In addition to Udon, Ramen, Somen, Soba is one of Japan’s “national spirit” noodles.
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Soba is the Japanese name for buckwheat, also known as three-corner barley, rye. This ingredient makes up the famous thin and thin noodle dish in Japan – Soba noodles. In addition to being processed directly from buckwheat flour, Soba noodles can be mixed with wheat. Depending on the restaurant, the proportion of buckwheat in soba noodles varies, usually ranging from 40% to 100%.
Soba noodles are one of the must-try dishes when coming to Japan. Photo: Tastemade.
Soba noodles can be eaten hot and cold. In it, cold noodles are served with their own dipping sauce, while hot noodles are like regular noodles. This dish can be eaten all year round, but some are eaten only in certain seasons. Like Toshikoshi Soba, a symbol of longevity, eaten only on New Year’s Eve.
Depending on the locality, the way of processing that the name of the dish is also different. Zaru Soba is a basic cold noodle, served on a tray with its own dipping sauce, on top of a noodle noodle often with seaweed. Kake Soba is hot noodle with broth. Kitsune Soba are noodles with dashi broth and fried tofu, narutomaki fish cakes, and scallions. There are also many other types of Soba noodles such as Tanuki Soba, Tempura Soba, Tsukimi Soba, Tororo Soba, Sansai Soba …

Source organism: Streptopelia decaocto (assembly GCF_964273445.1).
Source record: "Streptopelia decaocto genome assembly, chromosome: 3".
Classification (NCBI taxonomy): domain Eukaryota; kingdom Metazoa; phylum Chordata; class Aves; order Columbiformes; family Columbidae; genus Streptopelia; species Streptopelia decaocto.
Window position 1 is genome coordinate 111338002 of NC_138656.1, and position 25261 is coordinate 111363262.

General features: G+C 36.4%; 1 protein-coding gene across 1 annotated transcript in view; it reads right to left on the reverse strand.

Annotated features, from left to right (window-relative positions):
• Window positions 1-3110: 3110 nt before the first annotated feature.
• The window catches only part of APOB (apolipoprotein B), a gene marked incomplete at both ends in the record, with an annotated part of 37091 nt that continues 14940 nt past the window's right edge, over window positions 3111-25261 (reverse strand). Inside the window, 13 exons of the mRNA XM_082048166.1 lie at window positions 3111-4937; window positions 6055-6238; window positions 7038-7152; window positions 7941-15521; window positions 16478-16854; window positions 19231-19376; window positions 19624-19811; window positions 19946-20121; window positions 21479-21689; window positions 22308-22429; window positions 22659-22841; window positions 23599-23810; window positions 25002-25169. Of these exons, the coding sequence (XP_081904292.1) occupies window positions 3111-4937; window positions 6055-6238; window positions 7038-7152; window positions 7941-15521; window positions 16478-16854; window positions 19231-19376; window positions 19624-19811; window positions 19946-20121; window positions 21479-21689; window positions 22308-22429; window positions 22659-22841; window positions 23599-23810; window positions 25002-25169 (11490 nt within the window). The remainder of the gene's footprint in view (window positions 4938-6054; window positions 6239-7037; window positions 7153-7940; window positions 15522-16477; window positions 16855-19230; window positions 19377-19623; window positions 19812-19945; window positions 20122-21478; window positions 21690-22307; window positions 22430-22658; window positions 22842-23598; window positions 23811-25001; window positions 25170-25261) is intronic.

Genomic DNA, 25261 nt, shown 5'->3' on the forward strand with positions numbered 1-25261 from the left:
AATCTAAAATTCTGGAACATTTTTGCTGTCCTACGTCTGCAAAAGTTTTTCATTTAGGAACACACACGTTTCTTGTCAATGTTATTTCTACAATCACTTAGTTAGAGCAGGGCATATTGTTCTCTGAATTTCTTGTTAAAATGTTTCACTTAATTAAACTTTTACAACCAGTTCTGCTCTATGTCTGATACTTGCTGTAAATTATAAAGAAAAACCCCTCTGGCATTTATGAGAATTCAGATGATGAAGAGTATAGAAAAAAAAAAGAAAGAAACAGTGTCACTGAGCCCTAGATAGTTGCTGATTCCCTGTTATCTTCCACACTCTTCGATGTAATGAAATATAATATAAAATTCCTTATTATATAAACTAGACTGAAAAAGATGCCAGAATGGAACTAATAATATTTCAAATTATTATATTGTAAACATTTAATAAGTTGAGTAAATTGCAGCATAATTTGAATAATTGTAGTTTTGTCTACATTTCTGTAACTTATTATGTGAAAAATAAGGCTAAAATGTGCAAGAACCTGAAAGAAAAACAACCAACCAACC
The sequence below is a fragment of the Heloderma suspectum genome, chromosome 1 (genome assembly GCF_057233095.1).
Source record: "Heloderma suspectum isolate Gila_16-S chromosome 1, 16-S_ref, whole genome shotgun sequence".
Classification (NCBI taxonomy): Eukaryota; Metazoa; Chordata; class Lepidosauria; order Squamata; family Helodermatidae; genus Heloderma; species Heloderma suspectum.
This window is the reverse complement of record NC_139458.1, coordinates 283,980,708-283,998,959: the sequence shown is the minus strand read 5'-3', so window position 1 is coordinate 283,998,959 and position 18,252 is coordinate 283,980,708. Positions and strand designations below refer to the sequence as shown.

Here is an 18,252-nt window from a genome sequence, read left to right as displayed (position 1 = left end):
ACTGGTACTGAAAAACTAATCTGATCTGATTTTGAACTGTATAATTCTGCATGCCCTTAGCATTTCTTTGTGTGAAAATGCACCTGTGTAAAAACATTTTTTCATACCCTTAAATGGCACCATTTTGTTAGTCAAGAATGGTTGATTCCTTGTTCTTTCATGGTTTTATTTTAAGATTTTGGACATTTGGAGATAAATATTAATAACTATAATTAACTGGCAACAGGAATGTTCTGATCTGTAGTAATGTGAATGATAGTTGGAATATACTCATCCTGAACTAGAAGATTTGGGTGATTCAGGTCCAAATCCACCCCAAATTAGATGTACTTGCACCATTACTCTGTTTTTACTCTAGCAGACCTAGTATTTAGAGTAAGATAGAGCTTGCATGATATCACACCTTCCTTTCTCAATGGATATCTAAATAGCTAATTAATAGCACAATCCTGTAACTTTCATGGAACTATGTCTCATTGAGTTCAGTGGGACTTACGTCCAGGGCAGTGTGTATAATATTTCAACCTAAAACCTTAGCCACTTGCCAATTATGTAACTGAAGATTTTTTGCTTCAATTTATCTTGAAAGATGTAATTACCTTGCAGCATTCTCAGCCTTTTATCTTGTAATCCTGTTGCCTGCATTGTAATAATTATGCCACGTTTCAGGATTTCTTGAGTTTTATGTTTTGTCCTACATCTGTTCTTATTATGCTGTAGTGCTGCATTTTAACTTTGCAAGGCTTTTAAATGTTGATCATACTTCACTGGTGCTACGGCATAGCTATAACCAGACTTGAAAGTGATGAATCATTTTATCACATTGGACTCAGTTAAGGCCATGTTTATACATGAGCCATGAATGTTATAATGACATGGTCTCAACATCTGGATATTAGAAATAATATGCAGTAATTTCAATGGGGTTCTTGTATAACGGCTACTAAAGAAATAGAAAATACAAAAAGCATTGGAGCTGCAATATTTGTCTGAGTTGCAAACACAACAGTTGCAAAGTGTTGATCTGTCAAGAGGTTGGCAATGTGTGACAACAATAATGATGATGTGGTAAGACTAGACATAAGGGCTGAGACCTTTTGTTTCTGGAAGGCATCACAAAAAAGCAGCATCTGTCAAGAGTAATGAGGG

Cold Soba noodles are served with their own dipping sauce. Photo: Live Japan.
Soba noodles are present all over Japan. Visitors can find popular restaurants, restaurants to enjoy pre-processed varieties, or go to convenience stores to buy dry, homemade noodles. Simple processed Soba noodles usually cost between 500 yen (over 100,000 VND) to 1,000 yen (more than 200,000 VND). Delicately processed Soba is about 500 yen more expensive.